Also on the mid-spec and above you get inductive phone charging and four USBs around the cabin, one of them the new C-type.


The petrol engines are derivatives of the Group’s 1.2-litre three-cylinder turbo. It’s an engine we’ve always enjoyed, one that feels plucky beyond its size. We tried a 75kW with manual box, and 97kW with eight-speed autobox.

Both of them are cheery, with a good slug of turbo boost in the middle of the rpm ranges, and a chattery sound. The 75kW gets to 100km/h from rest in a tenth under 10 seconds. The 97kW is a fraction quicker at 8.7 seconds.

The electric one fits its battery under the floor with no notable loss of passenger foot room or boot space. Well, you lose the spare wheel, but of course, in an EV you won’t be going anywhere remote from rescue services.

It accelerates faster than any of the petrol versions, and more smoothly and quietly too. Response is instant to the accelerator. It’s well-calibrated and easy to drive. So is the traction control; you might well need it when making a smart exit from tight corners, but it’s unobtrusive and deft.

The all-out electric range is 340km WLTP – comfortably more than a Honda e or electric Mini. Charging off an AC wallbox is about eight hours. On-route DC replenishing is snappy: find a 100kW DC outlet (not many in Oz, but they’re being installed) and it’ll do 0-80 percent in just half an hour. That’s the equivalent of adding 10km of range every minute.


The low-power car we tried had base suspension and 16-inch wheels. It felt refined and grown-up. The ride was supple and quiet. But small cars are also supposed to be fun. In a bend it gripped gamely and reassuringly, but it wasn’t as keen to turn or adjust its line on the throttle as a Ford Fiesta.

Also, the steering on this prototype didn’t feel properly zoned-in: it was gluey, and the weight was inconsistent. I spoke to the chief engineer and he said finalising the power steering software was still on his to-do-list.

The 97kW car was on the so-called GT-Line suspension, a firmer setup with 17-inch wheels. It felt more agile through corners but the short-amplitude ride needed work. It felt oddly slack before the dampers gained control. Not a big issue, but it needs sorting before production.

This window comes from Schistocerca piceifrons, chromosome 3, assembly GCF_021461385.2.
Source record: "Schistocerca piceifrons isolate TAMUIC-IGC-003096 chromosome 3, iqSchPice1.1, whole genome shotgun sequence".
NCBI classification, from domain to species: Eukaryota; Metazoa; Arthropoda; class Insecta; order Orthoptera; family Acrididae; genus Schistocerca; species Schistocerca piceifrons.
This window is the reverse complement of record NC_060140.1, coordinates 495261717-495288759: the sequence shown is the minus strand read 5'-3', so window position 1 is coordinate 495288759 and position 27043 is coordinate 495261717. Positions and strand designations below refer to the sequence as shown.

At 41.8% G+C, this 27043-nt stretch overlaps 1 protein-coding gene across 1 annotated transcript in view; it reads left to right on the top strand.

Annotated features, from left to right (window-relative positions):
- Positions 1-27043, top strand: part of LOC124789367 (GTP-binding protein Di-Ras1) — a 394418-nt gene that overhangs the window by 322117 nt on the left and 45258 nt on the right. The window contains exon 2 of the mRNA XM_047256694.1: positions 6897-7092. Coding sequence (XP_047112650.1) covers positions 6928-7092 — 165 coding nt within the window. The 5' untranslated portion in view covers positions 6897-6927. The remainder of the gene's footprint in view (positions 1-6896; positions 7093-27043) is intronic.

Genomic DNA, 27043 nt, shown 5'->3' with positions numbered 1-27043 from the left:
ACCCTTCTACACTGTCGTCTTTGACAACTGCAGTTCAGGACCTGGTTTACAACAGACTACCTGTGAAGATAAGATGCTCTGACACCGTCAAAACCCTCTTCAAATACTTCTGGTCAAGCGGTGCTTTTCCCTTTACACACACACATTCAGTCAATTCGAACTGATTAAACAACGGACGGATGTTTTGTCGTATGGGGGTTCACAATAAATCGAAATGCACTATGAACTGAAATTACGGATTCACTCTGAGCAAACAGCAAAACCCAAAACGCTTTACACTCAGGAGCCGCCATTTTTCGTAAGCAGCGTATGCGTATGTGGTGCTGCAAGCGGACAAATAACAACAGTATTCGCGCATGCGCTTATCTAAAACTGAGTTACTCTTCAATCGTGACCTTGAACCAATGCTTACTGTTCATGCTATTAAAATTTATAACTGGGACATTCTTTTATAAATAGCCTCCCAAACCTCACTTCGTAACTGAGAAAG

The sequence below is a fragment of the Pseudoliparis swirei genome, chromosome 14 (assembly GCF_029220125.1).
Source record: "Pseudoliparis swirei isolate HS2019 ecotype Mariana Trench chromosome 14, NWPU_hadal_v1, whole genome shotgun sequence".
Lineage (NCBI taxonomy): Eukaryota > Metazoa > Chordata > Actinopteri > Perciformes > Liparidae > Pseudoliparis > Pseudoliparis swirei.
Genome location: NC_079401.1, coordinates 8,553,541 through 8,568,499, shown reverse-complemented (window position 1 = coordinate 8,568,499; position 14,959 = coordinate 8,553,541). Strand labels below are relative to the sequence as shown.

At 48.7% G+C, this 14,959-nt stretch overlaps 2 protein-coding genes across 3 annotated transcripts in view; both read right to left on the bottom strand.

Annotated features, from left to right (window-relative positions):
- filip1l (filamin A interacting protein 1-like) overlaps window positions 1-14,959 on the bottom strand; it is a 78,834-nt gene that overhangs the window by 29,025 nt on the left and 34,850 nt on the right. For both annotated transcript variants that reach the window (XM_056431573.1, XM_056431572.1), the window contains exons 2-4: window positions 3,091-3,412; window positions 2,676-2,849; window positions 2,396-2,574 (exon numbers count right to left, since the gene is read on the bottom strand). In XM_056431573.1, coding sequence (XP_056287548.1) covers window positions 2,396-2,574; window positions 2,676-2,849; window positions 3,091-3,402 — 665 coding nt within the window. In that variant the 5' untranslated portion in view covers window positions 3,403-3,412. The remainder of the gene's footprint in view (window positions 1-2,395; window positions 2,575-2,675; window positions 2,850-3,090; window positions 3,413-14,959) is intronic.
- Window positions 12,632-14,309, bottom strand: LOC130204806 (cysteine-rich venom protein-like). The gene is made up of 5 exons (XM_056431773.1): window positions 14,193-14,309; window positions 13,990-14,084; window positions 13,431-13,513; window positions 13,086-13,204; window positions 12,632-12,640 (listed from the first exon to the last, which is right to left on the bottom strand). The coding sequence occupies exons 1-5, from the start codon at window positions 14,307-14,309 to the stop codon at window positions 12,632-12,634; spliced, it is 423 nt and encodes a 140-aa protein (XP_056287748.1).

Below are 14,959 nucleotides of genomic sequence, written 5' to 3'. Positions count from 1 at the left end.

Straight-line stability, even under brakes, was fine.

The electric version felt more complete on the road. It takes advantage of the low-down battery mass, and cornered with less roll and less understeer than the petrol ones, while riding more placidly.


There’s no NCAP score yet. But the closely related DS 3 Crossback scored four stars. That’s not a great result, but it reflects the fact the DS does without autonomous braking as standard in some markets. Without that as standard, five stars are ruled out these days. In basic crash protection the DS did well.

The 208 shouldn’t suffer in the same way since it does have autonomous braking, including for pedestrians, on all versions. It uses both radar and camera so works at all speeds. It also includes distance alert if you follow too close to the vehicle ahead. The upper versions get a more advanced system, working at night and able to detect cyclists.

All 208s have six airbags including rear curtains. All three rear seats have head restraints and three-point belts. There are two rear ISOFIX points and on the front passenger seat.

All versions have lane-keeping assist. The top-trim electric version, and optional on the automatic petrol, is a full active cruise control with lane positioning assistance that aims to keep you in the middle of the lane. The same safety pack includes blind-spot warning.


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About Author

Paul Horrell

Paul's working life has been paced out in cars. He began road-testing when the VW Golf was in its second generation. It's now in its eighth. He covers much more than the tyre-smoking part of the road-test landscape. He roots around in the financial machinations of the car corporations and the apparent voodoo of the technologies. Then he clarifies those complications so his general readers – too busy to lodge their heads up the industry's nether regions – get the fast track on what matters and what doesn't. A freelance writer living in London, he usually gets around the city by bicycle, which adds to his (sometimes justified) reputation as a bit green and a bit of a lefty. He's a member of Europe's Car of the Year jury.